Influencers have seemingly flooded the marketing scene in recent years, with companies seeking out coverage on influencers’ blogs, social media outlets, and more. But, what is the future of influencer marketing? This is a question on a lot of marketers’ and influencers’ minds. Experts have touted 2018 as the year of the mid-tier or micro influencer, and continue to express how lucrative it is to be an influencer right now. The mainstream media focuses on influencers monetizing through brand sponsorships, advertising, and affiliate marketing, but I see the industry completely differently and have an idea or two about where influencers’ futures are headed.
As the founder of an influencer community, I hear it all and see it all, and #thestruggleisreal. Based on the scope of my perspective, there are three problems I foresee within the industry:
1. Supply and demand
While the supply of influencers continues to increase, the demand for influencer marketing services will stay relatively the same. Influencer marketing has been around for years, but it’s still considered a Google breakout keyword and an emerging industry. There are far more influencers providing services now than there are brands utilizing influencer marketing. As more and more influencers emerge, the influencer industry is going to see a major shift in demand.
2. Revenue isn’t diversified
I see too many influencers relying on brand sponsorship income alone, and this is a big problem. One minute, a standout is the hot, new influencer every brand wants to work with, and the next minute, brands have moved on to the next best and brightest. This goes back to the supply and demand issue; brands can shift their focus—and ultimately, their funds—to the next up-and-coming influencer without any notice, leaving a former favorite in the dust. Or, what about when readers get tired of seeing sponsored post after sponsored post? It’s easy to lose credibility with readers by spamming them with sponsored content, and if influencers lose their readers, then they lose brands, as well.
3. Single point of failure
The same concept applies to using affiliate networks to monetize. Yes, it’s a fine way to make money, but what happens if their system is down? Or they go out of business tomorrow? Or they decide to ban a user from their service? Here, again, influencers are at the mercy of someone else, and have no control over their destinies. Influencers are relying on the affiliate’s platform to make money instead of relying on more stable independent connections.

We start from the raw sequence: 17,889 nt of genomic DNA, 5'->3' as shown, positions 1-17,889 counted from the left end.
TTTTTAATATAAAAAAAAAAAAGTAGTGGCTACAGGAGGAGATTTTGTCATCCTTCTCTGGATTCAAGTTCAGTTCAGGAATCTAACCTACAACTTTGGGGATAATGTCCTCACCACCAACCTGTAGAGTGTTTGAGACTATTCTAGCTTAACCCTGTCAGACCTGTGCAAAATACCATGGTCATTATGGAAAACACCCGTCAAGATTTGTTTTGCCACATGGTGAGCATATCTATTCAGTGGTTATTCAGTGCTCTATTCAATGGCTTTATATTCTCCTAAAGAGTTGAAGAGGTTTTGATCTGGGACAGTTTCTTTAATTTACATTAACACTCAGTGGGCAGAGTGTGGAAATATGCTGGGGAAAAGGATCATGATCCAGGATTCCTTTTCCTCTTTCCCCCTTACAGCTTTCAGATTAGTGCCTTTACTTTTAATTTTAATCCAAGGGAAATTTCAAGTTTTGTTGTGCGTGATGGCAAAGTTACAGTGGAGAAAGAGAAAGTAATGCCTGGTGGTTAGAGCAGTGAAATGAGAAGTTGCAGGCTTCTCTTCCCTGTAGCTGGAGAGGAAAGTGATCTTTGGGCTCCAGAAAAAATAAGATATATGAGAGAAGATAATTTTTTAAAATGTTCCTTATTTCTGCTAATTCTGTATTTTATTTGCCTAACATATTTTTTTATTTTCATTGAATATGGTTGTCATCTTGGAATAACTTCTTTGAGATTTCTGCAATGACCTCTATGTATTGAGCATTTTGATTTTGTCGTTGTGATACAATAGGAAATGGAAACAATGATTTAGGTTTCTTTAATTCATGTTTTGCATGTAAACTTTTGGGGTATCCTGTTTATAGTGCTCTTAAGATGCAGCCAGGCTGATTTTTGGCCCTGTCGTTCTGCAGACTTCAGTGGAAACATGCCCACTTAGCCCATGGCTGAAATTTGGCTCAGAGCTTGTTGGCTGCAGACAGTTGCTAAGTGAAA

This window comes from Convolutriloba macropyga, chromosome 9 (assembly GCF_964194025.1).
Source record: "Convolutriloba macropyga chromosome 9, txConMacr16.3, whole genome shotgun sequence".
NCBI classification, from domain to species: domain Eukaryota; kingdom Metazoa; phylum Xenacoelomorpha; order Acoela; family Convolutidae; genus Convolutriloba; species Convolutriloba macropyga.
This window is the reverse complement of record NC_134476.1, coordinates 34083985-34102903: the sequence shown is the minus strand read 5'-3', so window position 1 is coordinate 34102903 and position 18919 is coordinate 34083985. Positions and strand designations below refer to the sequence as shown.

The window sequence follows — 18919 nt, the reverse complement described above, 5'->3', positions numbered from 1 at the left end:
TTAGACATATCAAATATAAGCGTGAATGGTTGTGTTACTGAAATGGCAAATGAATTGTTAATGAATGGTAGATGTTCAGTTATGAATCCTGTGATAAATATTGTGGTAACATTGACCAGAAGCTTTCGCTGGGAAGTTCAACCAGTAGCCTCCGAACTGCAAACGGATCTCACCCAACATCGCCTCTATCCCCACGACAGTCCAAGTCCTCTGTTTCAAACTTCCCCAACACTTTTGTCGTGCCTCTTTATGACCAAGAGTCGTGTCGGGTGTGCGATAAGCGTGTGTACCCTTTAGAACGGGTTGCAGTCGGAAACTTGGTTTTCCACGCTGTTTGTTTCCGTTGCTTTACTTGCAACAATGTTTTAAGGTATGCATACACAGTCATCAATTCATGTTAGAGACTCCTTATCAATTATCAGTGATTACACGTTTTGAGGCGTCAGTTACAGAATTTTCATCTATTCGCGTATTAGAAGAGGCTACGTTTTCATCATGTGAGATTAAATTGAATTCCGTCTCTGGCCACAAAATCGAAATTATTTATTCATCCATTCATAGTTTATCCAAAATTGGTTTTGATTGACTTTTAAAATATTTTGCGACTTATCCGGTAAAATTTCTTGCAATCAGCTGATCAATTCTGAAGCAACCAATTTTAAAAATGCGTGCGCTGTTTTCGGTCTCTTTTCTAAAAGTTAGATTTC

So, what options do influencers have when these scenarios happen? Influencers are giving the control over their success to everyone else, and it’s time to take it back. But how?
There needs to be a major shift in the influencer mindset. Right now, what influencers hear about the industry is not setting them up for long-term success. Influencers need to think about the big picture.
What is the goal here?
I’m calling it right now: influencers are the new-wave entrepreneurs.
What??? Hear me out.
Influencers have loyal followers who trust them and are ready to purchase from them. Influencers are human and bring an emotional edge to any brand whose products they promote. People buy things from these influencers because their followers feel as though they know and can rely on them on a more personal level. So, why wouldn’t influencers leverage their own hard-won credibility? They need to create products and services they can market and sell directly to their audiences, instead of relying on fluctuating outside sources of income.
It’s time for influencers to realize their potential and start leveraging their blogs as marketing tools to sell their own wildly profitable products and services.
Consulting, a monthly membership club, personal styling, licensing your name, using a drop shipper to reduce physical inventory risk, writing a column for a local publication, hosting a segment for a local news station, and even designing your own clothing/product line: the possibilities are endless with a little creativity.
The best part is that any influencer can do this—both micro and macro influencers. A large following is not a requirement for selling a product or service. Think about it: when a business launches, it starts from ground zero. Influencers are at least ahead of that curve, and have already built up customer bases that will purchase something from them.
So, it’s time for influencers to start thinking outside of that comfortable box. There are fun and interesting ways for influencers to serve their audiences and make a living that also give the control back to the influencer and ultimately give them staying power in this industry. Influencers don’t need to wait to have a massive following to accomplish this, either! Influencers know their audiences well—it just takes getting creative and coming up with something exciting that they know their followers will benefit from. Influencers who market their own products to followers will be surprised by how quickly their income shifts from fickle to fixed.
What do my SC sisters think about this idea? Let’s have a serious discussion about this topic below!